Colt’s icy blue stare seemed to tell the man everything he needed to know.
“Heh.” He threw an unsteady glimpse at Hector. “I would never sell out such fine gentlemen, of course.”
Truth be told, Colt was a bit surprised the man hadn’t sicced his bodyguards on them earlier. But surely, by now, there was little remaining doubt that Colt really was the twins’ father. It would have been rather difficult for anyone else to answer all of the doctor’s previous questions.
Dr. Marcus cleared his throat. “So the short of it is, you don’t know what this Rofal person subjected your children to.” He scratched the back of his head. “Assuming the kids would’ve developed normally otherwise, I think I can tell you what they went through.”
Colt’s brow rose. “Go on, then.”
“I don’t think they were beaten, fortunately. But they were terrorized in some way. Most likely, they were discouraged from speaking at all, as their captors probably wanted them to be quiet. Any kind of curiosity the children displayed was likely met with anger. And I’m certain that they were kept confined to a small space and not allowed to crawl or roam freely.”
The more Colt listened, the more he wished Rofal were alive so that he could kill him again.
“It’s very good that you got them out of there when you did, but now you need to be thinking about the future. Like I said, they need a stable home environment.”
“I get it. What else?”
The doctor hunted down a pen and paper. He started scribbling as he talked. “Speak to them directly as much as you can. Use their names. Also, encourage them to walk and explore. Help them stand and keep their balance. They should pick that up quickly enough on their own. And just try to stimulate their minds as much as possible. Toys, books, music, even just opening a bag of snack food can be turned into a game. Remember that you’re making up for lost time here. They’re at a critical age, and given that they’re already behind, they definitely need your full attention now.”
Colt took the note, reviewing the bullet points, and from there, the check-up drew towards its conclusion. Dr. Marcus gave the twins their vaccinations and gave Colt his phone number in case there were any further concerns. The cash changed hands, and when Colt and Hector left, they found a waiting line had formed outside the cellar’s entrance.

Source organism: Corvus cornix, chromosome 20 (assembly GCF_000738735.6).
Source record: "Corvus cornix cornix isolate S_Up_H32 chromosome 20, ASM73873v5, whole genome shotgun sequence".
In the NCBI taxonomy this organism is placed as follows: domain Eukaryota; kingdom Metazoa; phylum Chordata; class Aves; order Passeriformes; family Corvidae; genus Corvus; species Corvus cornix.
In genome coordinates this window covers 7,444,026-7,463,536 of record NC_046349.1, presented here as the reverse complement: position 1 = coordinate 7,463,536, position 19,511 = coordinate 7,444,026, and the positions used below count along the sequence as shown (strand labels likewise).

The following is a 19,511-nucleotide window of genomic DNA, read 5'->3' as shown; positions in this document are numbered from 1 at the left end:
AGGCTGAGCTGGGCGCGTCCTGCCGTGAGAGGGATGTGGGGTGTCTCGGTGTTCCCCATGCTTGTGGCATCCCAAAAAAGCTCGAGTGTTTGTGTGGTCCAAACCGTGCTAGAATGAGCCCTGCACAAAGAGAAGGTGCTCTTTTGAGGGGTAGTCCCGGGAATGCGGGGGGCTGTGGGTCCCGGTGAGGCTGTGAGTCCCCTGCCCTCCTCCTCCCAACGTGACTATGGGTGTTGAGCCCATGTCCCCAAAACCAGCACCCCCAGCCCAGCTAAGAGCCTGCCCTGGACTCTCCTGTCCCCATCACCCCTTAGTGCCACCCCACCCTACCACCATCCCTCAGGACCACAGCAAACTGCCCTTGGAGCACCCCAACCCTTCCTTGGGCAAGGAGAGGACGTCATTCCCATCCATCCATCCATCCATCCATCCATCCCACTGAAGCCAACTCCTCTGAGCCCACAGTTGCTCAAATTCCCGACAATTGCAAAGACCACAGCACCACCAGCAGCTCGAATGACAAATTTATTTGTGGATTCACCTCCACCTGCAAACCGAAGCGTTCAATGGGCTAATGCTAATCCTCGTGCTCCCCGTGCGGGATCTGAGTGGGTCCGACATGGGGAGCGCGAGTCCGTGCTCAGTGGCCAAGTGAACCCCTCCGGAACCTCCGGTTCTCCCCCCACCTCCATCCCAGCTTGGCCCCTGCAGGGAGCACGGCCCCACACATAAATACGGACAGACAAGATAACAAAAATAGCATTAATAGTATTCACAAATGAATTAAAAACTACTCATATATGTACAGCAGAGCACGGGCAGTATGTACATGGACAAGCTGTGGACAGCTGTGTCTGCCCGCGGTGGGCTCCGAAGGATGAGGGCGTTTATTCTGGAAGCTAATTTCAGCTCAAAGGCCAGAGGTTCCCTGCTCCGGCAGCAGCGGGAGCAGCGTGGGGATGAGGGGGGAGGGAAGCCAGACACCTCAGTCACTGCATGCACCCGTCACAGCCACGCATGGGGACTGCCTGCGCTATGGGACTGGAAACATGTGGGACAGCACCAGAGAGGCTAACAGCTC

The drive back to Roman’s bunker gave Colt plenty of time to think. He discussed his intentions with Bohwanox privately and found the reaper in agreement.
When they arrived, Colt waited until everyone was gathered in the garage again. With a child in each arm, he said, “I need to tell you something.”
Hector and Garovel both turned to look at him.
And though he knew what he had to say and how he wanted to say it, Colt found himself reluctant. The words didn’t want to come. He had to force them. “We have to go our separate ways.”
Garovel’s face was obscured by the reaper’s hood, but Hector didn’t seem especially surprised. Perhaps they’d been expecting this.
“I wish I could help you more,” Colt went on. “And I’m grateful. For everything you’ve done for me. For my kids. But I–” He faltered, gritting his teeth and looking at the floor. He hated this feeling. Running. Fleeing. Especially when he knew what was at stake, when he’d seen first hand the kind of monstrous people they were fighting. “My kids come first,” he said, partly to himself.
There was a pause, and then Garovel said, ‘We understand.’
“Yeah,” Hector added. “We know how important they are to you.”
Of course they understood. The bastards. Why couldn’t they get angry at him? That would’ve made this so much easier. Maybe he would’ve been able to storm out and never look back. Colt shook his head. No. Probably not even then.
‘Where are you going to go?’ asked Garovel. ‘If you can’t stay with us, then I assume you intend to leave the country, no?’
Colt looked at Stephanie out of the corner of his eye as she patted his cheek with her tiny hand. “Little country out west called Snider. It’s where my grandparents immigrated from. Back then, things were unstable there, but they’ve since improved. Lots of villages where we can get a fresh start.”
‘How do you plan to get out of the country? Don’t tell me you’re going to just drive across the wilderness. That’s a good way for your car to breakdown and leave you stranded in the middle of nowhere.’
“I know. I was trying to leave the country even before all the shit in the capital happened, and it was a pain in the ass. But this time, I can fake my death pretty easily, and hopefully ask Gina for the name of someone who can forge some new identities.”
“Are you sure you have to leave?” said Hector. “Couldn’t you, uh… just… find someplace quiet here in Atreya?”
‘Too risky,’ said Bohwanox. ‘Colt’s only gotten more infamous since becoming your known accomplice.’
‘Then how do you intend to fake your death?’ said Garovel.
Colt shrugged. “Rob a bank, I guess. Get the cops to shoot me. Shouldn’t take them more than three days to bury or cremate my body. I can count on you to look after the twins while I’m gone, yeah?”